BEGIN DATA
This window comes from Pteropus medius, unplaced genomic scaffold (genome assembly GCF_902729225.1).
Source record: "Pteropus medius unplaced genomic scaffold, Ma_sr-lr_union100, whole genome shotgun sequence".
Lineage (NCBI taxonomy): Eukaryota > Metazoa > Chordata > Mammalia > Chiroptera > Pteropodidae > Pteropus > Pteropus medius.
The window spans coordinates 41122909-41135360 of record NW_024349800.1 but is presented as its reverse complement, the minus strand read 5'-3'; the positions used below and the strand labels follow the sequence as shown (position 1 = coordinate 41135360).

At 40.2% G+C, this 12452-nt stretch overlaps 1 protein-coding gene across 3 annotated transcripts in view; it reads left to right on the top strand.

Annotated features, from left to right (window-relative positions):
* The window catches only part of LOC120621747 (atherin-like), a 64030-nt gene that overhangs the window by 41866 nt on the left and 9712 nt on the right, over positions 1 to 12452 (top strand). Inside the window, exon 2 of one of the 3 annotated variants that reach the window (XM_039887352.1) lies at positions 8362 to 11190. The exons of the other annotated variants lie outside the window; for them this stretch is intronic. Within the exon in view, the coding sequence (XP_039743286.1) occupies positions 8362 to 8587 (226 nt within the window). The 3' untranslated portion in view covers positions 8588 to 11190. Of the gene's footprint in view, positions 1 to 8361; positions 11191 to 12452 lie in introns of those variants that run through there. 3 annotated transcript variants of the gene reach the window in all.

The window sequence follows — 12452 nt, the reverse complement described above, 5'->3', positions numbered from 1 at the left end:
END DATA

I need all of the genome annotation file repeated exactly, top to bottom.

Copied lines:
This window comes from Pteropus medius, unplaced genomic scaffold (genome assembly GCF_902729225.1).
Source record: "Pteropus medius unplaced genomic scaffold, Ma_sr-lr_union100, whole genome shotgun sequence".
Lineage (NCBI taxonomy): Eukaryota > Metazoa > Chordata > Mammalia > Chiroptera > Pteropodidae > Pteropus > Pteropus medius.
The window spans coordinates 41122909-41135360 of record NW_024349800.1 but is presented as its reverse complement, the minus strand read 5'-3'; the positions used below and the strand labels follow the sequence as shown (position 1 = coordinate 41135360).

At 40.2% G+C, this 12452-nt stretch overlaps 1 protein-coding gene across 3 annotated transcripts in view; it reads left to right on the top strand.

Annotated features, from left to right (window-relative positions):
* The window catches only part of LOC120621747 (atherin-like), a 64030-nt gene that overhangs the window by 41866 nt on the left and 9712 nt on the right, over positions 1 to 12452 (top strand). Inside the window, exon 2 of one of the 3 annotated variants that reach the window (XM_039887352.1) lies at positions 8362 to 11190. The exons of the other annotated variants lie outside the window; for them this stretch is intronic. Within the exon in view, the coding sequence (XP_039743286.1) occupies positions 8362 to 8587 (226 nt within the window). The 3' untranslated portion in view covers positions 8588 to 11190. Of the gene's footprint in view, positions 1 to 8361; positions 11191 to 12452 lie in introns of those variants that run through there. 3 annotated transcript variants of the gene reach the window in all.

The window sequence follows — 12452 nt, the reverse complement described above, 5'->3', positions numbered from 1 at the left end: